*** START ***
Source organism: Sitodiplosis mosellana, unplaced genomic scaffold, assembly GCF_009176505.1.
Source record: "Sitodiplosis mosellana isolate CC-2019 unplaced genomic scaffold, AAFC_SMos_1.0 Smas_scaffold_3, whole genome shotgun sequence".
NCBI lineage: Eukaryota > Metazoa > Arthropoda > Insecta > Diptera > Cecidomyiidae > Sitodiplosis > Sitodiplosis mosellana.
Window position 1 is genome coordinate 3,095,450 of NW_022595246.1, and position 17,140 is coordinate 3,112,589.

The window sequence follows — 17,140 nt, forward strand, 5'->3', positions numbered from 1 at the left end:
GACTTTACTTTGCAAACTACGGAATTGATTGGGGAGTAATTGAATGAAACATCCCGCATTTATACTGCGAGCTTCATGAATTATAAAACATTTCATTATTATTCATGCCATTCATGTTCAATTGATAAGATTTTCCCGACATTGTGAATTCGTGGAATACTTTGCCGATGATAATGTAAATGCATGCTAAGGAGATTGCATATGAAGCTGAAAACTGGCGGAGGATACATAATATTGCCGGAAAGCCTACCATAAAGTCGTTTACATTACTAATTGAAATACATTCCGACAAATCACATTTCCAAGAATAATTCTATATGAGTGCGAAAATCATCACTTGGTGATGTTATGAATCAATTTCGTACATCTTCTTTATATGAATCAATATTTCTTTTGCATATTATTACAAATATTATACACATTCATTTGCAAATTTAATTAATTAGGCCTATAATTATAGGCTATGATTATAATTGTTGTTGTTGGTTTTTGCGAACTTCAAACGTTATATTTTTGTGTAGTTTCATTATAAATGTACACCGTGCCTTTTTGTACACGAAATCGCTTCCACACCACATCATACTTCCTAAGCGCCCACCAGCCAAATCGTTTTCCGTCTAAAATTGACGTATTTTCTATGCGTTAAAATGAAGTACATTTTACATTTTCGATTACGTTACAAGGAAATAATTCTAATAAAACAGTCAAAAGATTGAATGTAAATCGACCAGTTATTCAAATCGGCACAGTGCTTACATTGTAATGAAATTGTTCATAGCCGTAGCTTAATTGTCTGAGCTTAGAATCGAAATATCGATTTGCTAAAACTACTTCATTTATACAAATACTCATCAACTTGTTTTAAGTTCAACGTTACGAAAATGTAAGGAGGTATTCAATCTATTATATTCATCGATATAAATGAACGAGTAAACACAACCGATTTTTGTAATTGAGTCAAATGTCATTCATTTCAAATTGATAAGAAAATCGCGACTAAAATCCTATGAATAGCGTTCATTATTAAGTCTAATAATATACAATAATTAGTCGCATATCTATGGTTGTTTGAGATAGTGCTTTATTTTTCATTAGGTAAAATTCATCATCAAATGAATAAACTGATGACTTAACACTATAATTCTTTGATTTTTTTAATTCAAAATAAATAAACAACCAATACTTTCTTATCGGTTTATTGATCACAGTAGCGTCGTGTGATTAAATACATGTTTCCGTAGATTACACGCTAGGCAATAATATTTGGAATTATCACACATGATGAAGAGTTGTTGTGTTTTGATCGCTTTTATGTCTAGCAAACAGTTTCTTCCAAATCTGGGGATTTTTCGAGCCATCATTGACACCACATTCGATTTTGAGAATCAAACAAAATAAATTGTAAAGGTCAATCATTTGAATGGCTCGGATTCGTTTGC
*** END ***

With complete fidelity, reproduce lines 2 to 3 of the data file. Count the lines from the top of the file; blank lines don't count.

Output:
Source record: "Sitodiplosis mosellana isolate CC-2019 unplaced genomic scaffold, AAFC_SMos_1.0 Smas_scaffold_3, whole genome shotgun sequence".
NCBI lineage: Eukaryota > Metazoa > Arthropoda > Insecta > Diptera > Cecidomyiidae > Sitodiplosis > Sitodiplosis mosellana.